Last night being the first Wednesday in the month, we met in the church rather than in home groups and our visitors this month were Ray and Anne Lee.
Ray and Anne have been missionaries in Africa since 1973 and actually met in Sudan that year. They shared something of the work in Southern Sudan, a little of the ministry of SIM around the world and finally their new role in the UK.
Southern Sudan often features in the news as some areas are unstable and violent. There are a number of people groups with different languages some of which are not written. It’s a region of strategic importance with the presence of oil and it being a gateway south to the rest of Africa. The presidential elections later this year and next a referendum on independence for the south, have a great potential for violence. On top of all this, there are the challenges of very poor roads where for much of the region boats are the only effective means of transport and a lack of the things we in the west take for granted.
It was encouraging to hear of the work that is going on in spite of all these difficulties. Missionaries from Europe, India and other countries in Africa are building relationships and sharing the gospel. Many of these missionaries face great danger in their own countries as well as in Sudan. In some groups there is a hunger to hear the word.
Ray and Anne’s new role is to support missionaries in the UK. Missionaries sometimes have to wait for many months after being accepted by SIM sometimes to raise funds and on other occasions for visas etc. Some missionaries return home on furlough exhausted and in need of support and encouragement. This is Ray and Anne’s ministry, standing with other missionaries in prayer and support. They also encourage churches that support a missionary.
Anne shared with us that on New Year’s Eve she had a sudden urge to pray for the folk that she knew in southern Sudan. It was only later that they heard that one of the compounds had been attacked by rebels and bullets had passed through the rooms where the missionaries and their children were lying on the floor. Some of the men had suffered burns but by a miracle everyone survived. It probably goes without saying that to hear these things is a challenge.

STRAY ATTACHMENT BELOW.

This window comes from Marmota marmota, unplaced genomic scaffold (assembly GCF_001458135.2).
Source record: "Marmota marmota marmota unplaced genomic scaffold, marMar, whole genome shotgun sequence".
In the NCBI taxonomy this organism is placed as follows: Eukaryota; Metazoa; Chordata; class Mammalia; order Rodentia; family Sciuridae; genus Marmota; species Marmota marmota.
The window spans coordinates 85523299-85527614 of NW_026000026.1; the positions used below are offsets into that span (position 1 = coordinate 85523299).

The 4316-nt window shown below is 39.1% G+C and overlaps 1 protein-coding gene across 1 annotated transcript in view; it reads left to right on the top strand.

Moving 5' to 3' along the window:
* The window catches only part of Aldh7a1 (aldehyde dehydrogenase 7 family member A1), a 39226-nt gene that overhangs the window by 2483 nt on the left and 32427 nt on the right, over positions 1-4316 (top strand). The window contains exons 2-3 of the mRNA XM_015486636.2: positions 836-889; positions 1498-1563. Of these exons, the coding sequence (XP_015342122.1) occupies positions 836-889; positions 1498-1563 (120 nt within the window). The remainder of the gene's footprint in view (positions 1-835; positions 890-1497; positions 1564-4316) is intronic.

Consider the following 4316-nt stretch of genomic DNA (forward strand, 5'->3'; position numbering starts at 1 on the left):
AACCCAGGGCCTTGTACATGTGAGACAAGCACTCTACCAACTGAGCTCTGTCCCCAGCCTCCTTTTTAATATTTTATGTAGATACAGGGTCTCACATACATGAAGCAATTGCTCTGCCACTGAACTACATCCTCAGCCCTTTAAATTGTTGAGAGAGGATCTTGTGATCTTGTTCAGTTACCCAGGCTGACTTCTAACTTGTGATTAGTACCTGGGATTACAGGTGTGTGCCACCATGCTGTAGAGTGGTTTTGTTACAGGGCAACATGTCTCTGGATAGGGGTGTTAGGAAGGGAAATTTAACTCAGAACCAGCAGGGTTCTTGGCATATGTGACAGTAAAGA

In such a harsh environment faith can never be a game, missionaries place themselves in harm’s way every day and by comparison our struggles can seem trivial. Yet we have a role in the Kingdom of God. We too are part of the Body of Christ. Here are the areas where the Lord is challenging me;
1. Live it. The Christian faith isn’t a Sunday morning hobby; it’s a new way of living. There are things that we don’t do, things that are contrary to the teaching of scripture and are not pleasing to God. There are also things that we do, to be the Lord’s ‘hands and feet’ to share his love in the world.
2. Say it. What we do and what we say are both vital. I don’t think you can practice just one. I remember hearing Jeff Marshall’s testimony some years ago; he said that before he was a Christian he was employed with a lot of people some of whom were Christians. He was desperate at the time but the only thing that marked out the Christians was that they smiled a lot. It’s easy to judge and many could truthfully say far worse things about me but do we want to be known as the people who smile a lot? The gospel has been spread by word of mouth, often by people who were afraid at the time. If believers can share the gospel in the Sudan, surely we can share it here.
3. Pray it. Paul encourages the Romans to be faithful in prayer. Not all of us are called to serve in other countries but we are all called to pray. I know from personal experience that to know even in a difficult situation people are praying is such an encouragement. Missionaries should never be ‘out of sight out of mind’. Anne’s account of praying on New Year’s Eve really challenged me. How often do we feel an urge to pray?
4. Hear it. Is God calling you to a ministry? Some will be called to serve abroad and if God is calling you and you are sure then be obedient. God calls all his people to minister and there is huge need in our own community. It should not escape our notice that many so called developing countries are sending missionaries to the UK. May our response be like that of Samuel when still a child “Speak Lord, for your servant is listening”.